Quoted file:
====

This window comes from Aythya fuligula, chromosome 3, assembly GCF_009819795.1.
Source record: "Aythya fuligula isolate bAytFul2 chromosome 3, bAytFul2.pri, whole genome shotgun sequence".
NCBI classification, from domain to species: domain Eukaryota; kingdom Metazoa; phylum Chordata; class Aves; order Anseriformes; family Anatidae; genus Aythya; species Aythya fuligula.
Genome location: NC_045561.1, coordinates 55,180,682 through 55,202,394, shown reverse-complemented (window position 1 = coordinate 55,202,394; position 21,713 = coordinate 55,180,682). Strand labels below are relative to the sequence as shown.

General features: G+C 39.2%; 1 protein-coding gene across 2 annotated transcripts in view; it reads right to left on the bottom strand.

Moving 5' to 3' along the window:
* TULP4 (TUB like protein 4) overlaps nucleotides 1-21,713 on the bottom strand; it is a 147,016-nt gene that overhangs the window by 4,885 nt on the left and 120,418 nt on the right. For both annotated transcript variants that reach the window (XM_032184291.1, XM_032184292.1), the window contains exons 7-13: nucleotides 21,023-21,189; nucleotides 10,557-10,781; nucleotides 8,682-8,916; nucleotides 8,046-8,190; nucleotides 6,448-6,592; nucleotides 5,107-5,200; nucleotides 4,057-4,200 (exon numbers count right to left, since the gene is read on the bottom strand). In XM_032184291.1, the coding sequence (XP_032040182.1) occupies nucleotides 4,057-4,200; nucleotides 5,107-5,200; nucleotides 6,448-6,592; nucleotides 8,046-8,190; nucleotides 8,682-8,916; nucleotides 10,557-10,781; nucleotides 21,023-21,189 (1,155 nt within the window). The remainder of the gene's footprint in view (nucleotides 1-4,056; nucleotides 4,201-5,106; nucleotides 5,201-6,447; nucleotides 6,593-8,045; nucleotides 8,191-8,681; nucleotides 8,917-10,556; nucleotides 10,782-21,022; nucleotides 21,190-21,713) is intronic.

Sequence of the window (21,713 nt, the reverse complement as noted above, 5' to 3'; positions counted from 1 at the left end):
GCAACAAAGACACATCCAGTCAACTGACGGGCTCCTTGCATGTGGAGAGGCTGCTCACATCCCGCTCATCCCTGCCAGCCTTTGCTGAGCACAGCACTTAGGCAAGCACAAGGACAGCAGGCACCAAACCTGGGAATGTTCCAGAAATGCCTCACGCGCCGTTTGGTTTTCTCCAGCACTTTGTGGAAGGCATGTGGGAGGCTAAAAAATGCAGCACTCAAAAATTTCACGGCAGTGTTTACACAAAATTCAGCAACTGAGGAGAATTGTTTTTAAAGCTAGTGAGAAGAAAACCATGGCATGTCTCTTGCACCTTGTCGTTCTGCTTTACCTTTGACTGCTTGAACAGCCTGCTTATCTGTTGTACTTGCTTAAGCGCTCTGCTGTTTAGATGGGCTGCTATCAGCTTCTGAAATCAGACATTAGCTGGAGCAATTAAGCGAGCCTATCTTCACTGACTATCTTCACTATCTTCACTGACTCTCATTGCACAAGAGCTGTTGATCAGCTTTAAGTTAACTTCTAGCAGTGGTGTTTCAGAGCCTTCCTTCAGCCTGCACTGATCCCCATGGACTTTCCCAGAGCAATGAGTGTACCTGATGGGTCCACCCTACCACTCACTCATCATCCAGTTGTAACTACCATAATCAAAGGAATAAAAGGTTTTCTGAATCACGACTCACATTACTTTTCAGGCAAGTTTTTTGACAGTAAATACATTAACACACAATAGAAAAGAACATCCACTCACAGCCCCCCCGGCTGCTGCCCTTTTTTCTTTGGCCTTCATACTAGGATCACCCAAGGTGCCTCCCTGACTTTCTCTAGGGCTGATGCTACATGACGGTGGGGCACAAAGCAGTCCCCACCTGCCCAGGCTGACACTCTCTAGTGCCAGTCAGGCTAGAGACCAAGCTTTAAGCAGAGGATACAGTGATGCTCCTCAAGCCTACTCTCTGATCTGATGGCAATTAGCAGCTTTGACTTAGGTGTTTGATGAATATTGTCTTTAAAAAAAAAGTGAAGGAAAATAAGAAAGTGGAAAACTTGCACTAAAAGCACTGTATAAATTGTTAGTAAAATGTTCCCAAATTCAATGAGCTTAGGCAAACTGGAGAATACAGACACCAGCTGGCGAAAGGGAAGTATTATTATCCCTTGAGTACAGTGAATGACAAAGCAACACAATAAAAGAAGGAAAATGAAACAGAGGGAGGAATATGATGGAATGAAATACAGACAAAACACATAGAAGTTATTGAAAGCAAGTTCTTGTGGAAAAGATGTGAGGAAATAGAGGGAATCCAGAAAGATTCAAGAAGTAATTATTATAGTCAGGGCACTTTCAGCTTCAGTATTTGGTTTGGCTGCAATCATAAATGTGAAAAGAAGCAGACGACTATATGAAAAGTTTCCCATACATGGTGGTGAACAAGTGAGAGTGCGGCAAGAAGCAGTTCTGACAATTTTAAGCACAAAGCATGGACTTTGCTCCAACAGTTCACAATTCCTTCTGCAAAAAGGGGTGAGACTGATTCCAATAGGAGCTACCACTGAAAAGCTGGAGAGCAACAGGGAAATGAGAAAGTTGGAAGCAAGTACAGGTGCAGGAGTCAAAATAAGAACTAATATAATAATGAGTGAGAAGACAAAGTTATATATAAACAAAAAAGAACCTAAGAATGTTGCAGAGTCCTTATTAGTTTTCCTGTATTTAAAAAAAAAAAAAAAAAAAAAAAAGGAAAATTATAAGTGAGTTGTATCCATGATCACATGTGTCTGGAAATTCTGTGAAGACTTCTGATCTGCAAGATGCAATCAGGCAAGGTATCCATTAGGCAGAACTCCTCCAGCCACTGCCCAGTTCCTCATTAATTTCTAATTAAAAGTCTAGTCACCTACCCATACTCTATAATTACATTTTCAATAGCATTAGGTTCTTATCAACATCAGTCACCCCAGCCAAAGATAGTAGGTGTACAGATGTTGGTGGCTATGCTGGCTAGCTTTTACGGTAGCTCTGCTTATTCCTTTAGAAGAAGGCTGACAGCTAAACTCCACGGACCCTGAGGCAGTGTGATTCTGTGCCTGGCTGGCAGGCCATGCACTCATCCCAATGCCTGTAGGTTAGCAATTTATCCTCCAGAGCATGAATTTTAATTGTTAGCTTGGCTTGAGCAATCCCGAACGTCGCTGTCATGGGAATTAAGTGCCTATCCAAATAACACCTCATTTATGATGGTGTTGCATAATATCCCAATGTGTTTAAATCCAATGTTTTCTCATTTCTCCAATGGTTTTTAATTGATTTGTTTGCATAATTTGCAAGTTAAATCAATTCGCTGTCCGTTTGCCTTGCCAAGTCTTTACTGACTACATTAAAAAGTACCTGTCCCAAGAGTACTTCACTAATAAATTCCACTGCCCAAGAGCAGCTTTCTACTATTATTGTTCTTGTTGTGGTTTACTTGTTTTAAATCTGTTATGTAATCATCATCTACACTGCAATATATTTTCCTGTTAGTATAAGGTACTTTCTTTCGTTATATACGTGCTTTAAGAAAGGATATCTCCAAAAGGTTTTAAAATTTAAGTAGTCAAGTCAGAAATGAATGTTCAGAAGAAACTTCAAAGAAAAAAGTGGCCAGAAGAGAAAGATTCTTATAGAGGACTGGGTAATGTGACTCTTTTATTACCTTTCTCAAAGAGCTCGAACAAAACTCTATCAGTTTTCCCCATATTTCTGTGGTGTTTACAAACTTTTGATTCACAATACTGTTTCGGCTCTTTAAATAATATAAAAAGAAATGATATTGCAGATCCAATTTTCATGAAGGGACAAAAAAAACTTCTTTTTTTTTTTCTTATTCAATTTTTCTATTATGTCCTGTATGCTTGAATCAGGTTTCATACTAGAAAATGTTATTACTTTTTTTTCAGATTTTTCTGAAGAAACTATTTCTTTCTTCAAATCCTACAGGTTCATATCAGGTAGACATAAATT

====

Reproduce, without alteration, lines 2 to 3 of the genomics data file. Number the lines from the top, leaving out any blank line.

Source record: "Aythya fuligula isolate bAytFul2 chromosome 3, bAytFul2.pri, whole genome shotgun sequence".
NCBI classification, from domain to species: domain Eukaryota; kingdom Metazoa; phylum Chordata; class Aves; order Anseriformes; family Anatidae; genus Aythya; species Aythya fuligula.